Our next Trading Card Spotlight features John Riggs who currently is displayed on card number 4098, from the Superstars of 2022 Collection. John Riggs has been playing video games for as long as he can remember. From his earliest gaming memory of playing Donkey Kong in the arcade to the time his dad brought home their Atari 2600, playing video games has always been his passion. He also takes you on his journey hunting for video games at conventions and game stores and, if a game isn’t working, he attempts to get them working again with his ‘Open Cart Surgery’ series on his YouTube channel.

When did you begin your YouTube channel and what inspired you to do so?

In 2014. I never watched YouTube for ‘shows’ so didn’t know the scene or the people. I met Metal Jesus Rocks through local conventions, and he invited me on his channel and after I saw what he did behind the scenes I started my own shortly there-after. He was a huge influence for me to start my channel.

What is your favorite YouTube episode you have done so far, and what makes it special?

I’m not sure I have a personal favorite. One that stands out is a very early Open Cart Surgery video when I first started that series. I couldn’t get a game to work but found a broken trace, so I wired the pin directly to the board and it worked. I impressed myself as I don’t have a clue what I’m doing in those videos.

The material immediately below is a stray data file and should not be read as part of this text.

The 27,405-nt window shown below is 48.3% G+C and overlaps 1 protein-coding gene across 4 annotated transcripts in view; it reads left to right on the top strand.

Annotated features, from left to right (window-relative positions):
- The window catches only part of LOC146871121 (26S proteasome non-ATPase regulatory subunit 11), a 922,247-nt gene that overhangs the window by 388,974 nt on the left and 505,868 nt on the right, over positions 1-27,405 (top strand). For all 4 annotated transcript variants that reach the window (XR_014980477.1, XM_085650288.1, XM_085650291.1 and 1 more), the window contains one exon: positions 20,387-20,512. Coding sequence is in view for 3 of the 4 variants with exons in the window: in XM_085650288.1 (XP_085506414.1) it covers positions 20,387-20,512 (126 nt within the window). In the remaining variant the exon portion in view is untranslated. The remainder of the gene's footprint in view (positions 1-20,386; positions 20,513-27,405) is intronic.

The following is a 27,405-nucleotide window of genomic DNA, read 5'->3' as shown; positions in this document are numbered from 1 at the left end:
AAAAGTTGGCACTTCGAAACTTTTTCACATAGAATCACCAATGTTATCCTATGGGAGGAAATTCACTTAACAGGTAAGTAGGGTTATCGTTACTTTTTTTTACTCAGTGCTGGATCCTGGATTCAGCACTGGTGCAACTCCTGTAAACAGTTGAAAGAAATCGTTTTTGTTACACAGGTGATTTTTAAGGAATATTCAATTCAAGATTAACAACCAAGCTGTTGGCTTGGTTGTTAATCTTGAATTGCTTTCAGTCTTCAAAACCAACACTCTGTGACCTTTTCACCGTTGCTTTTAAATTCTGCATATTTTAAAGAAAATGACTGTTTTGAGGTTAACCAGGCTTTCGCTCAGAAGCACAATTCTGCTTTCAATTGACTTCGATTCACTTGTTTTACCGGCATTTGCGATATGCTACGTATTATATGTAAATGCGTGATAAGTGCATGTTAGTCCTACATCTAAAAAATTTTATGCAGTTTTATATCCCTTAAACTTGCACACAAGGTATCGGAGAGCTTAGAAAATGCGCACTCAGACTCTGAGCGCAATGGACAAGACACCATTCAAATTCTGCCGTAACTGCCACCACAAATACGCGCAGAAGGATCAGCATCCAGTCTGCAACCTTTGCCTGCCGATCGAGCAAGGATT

Do you remember your first video game / arcade you played and what do you remember about it?

The first arcade game I remember playing is Donkey Kong. It was 2nd from the left in the back of our Arcade in our local mall. I remember approaching it saying to myself i was going to play it. I also had the feeling I knew I’ve played it before but that’s my first memory of actually playing it. Shortly after this Donkey Kong Jr. debuted.

What are your opinions about today’s generation of video games? How do you compare them to older, classic games?

I think today’s generation of video games is great! The AAA titles always get all the love thanks to marketing dollars but there are so many great indie titles that are cheap and inspired by retro games, it’s a beautiful thing. Never have to look far for a great game to play. I play the new games for a fun experience; I play the older games for nostalgia.

Did you ever think when you were younger you would be on a video game trading card?

Never in my wildest dreams. I wanted to be a pro wrestler growing up and thought how awesome it’d be to have my own card but was also realistic enough to know it’d never happen. This proves it wrong. I’m very excited.